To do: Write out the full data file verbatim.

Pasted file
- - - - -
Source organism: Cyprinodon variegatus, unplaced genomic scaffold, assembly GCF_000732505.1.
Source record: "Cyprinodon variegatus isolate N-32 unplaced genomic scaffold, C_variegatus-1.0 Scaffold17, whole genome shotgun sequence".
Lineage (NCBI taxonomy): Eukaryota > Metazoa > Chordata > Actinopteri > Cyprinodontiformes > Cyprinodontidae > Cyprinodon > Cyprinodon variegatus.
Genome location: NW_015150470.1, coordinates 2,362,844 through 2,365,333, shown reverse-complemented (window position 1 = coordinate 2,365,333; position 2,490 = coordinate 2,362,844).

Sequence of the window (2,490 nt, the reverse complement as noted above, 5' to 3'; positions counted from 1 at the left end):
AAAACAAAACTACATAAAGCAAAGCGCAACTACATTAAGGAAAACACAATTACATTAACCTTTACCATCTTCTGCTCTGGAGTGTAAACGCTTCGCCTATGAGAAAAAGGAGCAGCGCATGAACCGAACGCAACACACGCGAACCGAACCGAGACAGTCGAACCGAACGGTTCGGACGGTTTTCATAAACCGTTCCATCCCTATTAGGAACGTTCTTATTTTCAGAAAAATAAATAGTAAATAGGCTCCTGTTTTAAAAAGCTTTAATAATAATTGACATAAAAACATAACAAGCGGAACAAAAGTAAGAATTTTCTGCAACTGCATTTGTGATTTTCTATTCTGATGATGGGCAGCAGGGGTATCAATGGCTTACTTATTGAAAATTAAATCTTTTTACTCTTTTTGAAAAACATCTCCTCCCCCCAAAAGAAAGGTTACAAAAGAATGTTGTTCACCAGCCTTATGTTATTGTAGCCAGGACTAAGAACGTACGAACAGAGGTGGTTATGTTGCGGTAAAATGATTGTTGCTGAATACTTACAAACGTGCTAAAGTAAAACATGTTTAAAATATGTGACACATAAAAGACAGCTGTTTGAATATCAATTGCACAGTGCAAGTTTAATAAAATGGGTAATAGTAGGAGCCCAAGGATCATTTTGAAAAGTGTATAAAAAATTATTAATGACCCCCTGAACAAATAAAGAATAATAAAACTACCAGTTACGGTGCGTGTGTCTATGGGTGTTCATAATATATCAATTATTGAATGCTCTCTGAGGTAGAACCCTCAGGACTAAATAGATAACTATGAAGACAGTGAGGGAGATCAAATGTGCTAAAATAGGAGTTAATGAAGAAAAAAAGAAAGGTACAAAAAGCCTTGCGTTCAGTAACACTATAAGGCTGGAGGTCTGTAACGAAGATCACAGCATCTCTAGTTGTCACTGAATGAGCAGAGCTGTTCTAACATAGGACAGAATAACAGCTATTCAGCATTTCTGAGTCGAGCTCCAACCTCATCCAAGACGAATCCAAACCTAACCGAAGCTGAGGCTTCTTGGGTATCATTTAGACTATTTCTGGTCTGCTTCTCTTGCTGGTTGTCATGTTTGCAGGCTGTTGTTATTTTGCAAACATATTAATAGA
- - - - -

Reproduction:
Source organism: Cyprinodon variegatus, unplaced genomic scaffold, assembly GCF_000732505.1.
Source record: "Cyprinodon variegatus isolate N-32 unplaced genomic scaffold, C_variegatus-1.0 Scaffold17, whole genome shotgun sequence".
Lineage (NCBI taxonomy): Eukaryota > Metazoa > Chordata > Actinopteri > Cyprinodontiformes > Cyprinodontidae > Cyprinodon > Cyprinodon variegatus.
Genome location: NW_015150470.1, coordinates 2,362,844 through 2,365,333, shown reverse-complemented (window position 1 = coordinate 2,365,333; position 2,490 = coordinate 2,362,844).

Sequence of the window (2,490 nt, the reverse complement as noted above, 5' to 3'; positions counted from 1 at the left end):
AAAACAAAACTACATAAAGCAAAGCGCAACTACATTAAGGAAAACACAATTACATTAACCTTTACCATCTTCTGCTCTGGAGTGTAAACGCTTCGCCTATGAGAAAAAGGAGCAGCGCATGAACCGAACGCAACACACGCGAACCGAACCGAGACAGTCGAACCGAACGGTTCGGACGGTTTTCATAAACCGTTCCATCCCTATTAGGAACGTTCTTATTTTCAGAAAAATAAATAGTAAATAGGCTCCTGTTTTAAAAAGCTTTAATAATAATTGACATAAAAACATAACAAGCGGAACAAAAGTAAGAATTTTCTGCAACTGCATTTGTGATTTTCTATTCTGATGATGGGCAGCAGGGGTATCAATGGCTTACTTATTGAAAATTAAATCTTTTTACTCTTTTTGAAAAACATCTCCTCCCCCCAAAAGAAAGGTTACAAAAGAATGTTGTTCACCAGCCTTATGTTATTGTAGCCAGGACTAAGAACGTACGAACAGAGGTGGTTATGTTGCGGTAAAATGATTGTTGCTGAATACTTACAAACGTGCTAAAGTAAAACATGTTTAAAATATGTGACACATAAAAGACAGCTGTTTGAATATCAATTGCACAGTGCAAGTTTAATAAAATGGGTAATAGTAGGAGCCCAAGGATCATTTTGAAAAGTGTATAAAAAATTATTAATGACCCCCTGAACAAATAAAGAATAATAAAACTACCAGTTACGGTGCGTGTGTCTATGGGTGTTCATAATATATCAATTATTGAATGCTCTCTGAGGTAGAACCCTCAGGACTAAATAGATAACTATGAAGACAGTGAGGGAGATCAAATGTGCTAAAATAGGAGTTAATGAAGAAAAAAAGAAAGGTACAAAAAGCCTTGCGTTCAGTAACACTATAAGGCTGGAGGTCTGTAACGAAGATCACAGCATCTCTAGTTGTCACTGAATGAGCAGAGCTGTTCTAACATAGGACAGAATAACAGCTATTCAGCATTTCTGAGTCGAGCTCCAACCTCATCCAAGACGAATCCAAACCTAACCGAAGCTGAGGCTTCTTGGGTATCATTTAGACTATTTCTGGTCTGCTTCTCTTGCTGGTTGTCATGTTTGCAGGCTGTTGTTATTTTGCAAACATATTAATAGA